Content Map Terms


Breast milk provides all of the nutrition that your baby needs. Most health care providers recommend that you exclusively breastfeed your baby for the first 6 months. Breastfeeding can reduce your baby’s risk of certain diseases. These include Type 1 diabetes, Sudden Infant Death Syndrome (SIDS) and celiac disease. It also provides the nutrition your baby needs during the first six months of their life. Consult your doctor, midwife, public health nurse or lactation consultant if you have questions about breastfeeding.

About Breastfeeding

Breastfeeding is feeding a baby milk from the mother's breasts. Breastfeeding provides your baby with important nutrients and antibodies. It may also protect your baby against certain diseases and infections. Learn more:

Planning Ahead

Planning can help you be successful at breastfeeding. Learn about developing a plan and preparing to breastfeed your baby, in this section.

Breastfeeding Basics

You can begin learning about breastfeeding at any time, before or after your baby has arrived. It is important to have a feeding plan in place for you and your baby. In this section, learn some tips and tricks to ensure you and your baby get the most out of breastfeeding.

Support While Breastfeeding

Partners and families often provide support to new parents during and after a pregnancy. Breastfeeding is no exception. Learn ways that your partner and family can help you as you start to breastfeed.

Supplements and Medicines

Breastfeeding alone can provide all the nutrients your baby will need for the first 6 months- except for Vitamin D. Health Canada recommends all breastfed or partially breastfed healthy, full term babies get a vitamin D supplement of 400 IU every day, from birth until 12 months of age. Babies fed formula alone do not need extra vitamin D. Many medicines are safe to use while breastfeeding. Consult your healthcare provider if you are taking a medication or considering a supplement while you breastfeed. Learn more:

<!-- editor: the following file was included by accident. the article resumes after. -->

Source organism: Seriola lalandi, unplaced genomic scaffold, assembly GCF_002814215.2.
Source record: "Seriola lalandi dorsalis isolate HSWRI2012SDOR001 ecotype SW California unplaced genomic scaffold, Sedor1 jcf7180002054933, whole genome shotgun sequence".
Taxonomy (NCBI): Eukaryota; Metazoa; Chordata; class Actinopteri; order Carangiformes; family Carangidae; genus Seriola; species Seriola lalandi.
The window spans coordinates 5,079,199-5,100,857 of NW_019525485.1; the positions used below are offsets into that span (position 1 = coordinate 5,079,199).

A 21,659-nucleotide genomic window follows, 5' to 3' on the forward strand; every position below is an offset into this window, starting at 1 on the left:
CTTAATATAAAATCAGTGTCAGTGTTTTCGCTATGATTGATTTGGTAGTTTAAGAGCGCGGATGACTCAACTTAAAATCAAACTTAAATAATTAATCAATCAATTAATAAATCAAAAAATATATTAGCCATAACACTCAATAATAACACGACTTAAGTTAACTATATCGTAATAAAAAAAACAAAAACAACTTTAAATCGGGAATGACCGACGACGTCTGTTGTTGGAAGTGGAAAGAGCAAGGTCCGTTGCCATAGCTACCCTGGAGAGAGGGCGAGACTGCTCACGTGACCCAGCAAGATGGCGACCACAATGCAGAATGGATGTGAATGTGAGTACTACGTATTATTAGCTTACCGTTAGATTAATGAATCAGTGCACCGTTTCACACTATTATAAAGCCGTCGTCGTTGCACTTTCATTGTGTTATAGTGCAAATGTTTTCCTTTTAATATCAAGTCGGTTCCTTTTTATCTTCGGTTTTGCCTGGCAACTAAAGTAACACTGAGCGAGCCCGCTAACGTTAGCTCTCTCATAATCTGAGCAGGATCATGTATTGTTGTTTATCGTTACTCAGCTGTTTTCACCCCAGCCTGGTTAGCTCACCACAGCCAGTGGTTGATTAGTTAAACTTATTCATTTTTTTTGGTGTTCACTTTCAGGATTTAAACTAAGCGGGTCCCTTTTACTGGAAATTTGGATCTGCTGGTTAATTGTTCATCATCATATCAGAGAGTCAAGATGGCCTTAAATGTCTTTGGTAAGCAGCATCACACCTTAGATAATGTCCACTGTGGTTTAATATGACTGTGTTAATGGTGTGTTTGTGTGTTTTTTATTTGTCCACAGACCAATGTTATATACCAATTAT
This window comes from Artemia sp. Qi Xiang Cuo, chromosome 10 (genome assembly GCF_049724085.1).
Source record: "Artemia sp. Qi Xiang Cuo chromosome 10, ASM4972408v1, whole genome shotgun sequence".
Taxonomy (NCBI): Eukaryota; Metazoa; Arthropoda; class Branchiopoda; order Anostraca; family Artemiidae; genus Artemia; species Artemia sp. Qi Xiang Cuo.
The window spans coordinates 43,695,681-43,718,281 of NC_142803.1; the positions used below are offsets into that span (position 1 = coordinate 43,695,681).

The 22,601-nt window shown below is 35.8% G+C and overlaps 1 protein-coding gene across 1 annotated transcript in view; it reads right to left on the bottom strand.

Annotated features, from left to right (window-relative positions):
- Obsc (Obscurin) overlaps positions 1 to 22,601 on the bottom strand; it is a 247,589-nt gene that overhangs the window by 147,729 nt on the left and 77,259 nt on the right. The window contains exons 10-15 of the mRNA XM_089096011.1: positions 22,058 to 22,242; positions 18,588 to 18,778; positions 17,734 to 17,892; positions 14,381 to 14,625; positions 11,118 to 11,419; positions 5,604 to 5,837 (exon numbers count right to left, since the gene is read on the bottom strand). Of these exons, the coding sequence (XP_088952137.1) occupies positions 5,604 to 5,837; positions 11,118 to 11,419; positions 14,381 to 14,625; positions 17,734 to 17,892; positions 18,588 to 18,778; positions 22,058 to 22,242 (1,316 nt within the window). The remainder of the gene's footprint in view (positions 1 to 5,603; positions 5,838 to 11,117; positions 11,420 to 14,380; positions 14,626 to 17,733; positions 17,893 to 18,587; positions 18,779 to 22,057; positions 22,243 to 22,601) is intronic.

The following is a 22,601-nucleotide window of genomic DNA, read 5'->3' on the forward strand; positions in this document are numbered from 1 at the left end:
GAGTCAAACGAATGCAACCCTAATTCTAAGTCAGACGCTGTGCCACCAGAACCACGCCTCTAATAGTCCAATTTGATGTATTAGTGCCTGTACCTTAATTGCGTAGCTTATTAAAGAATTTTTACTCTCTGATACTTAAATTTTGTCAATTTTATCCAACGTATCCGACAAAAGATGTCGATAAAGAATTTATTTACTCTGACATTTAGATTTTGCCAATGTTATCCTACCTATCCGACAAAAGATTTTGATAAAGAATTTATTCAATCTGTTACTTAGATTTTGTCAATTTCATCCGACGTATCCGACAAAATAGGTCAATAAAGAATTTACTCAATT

Mastitis and Plugged Milk Ducts

Breastfeeding is comforting for your baby but can be uncomfortable for you. Mastitis and plugged ducts can be painful. There are ways to prevent or manage both. Learn more in this section:

Flat or Inverted Nipples

If your nipples are flat or inverted, breastfeeding may be a little more challenging. Learn more about breastfeeding with inverted nipples:

Breastfeeding After Surgery

If you have had or are considering breast surgery, you may wish to find out if the surgery can affect your ability to breastfeed. Learn more:

Physical Activity

Physical activity is a healthy activity after giving birth. It doesn't impact the amount or quality of the breast milk you produce Learn more about Physical Activity and Breastfeeding.

Storing and Expressing Milk

Breastfeeding Resources

In this section, you'll find resources dedicated to breastfeeding. These include how-to videos and information about how to access the Breastfeeding Buddy tool:

Last Updated: June 2021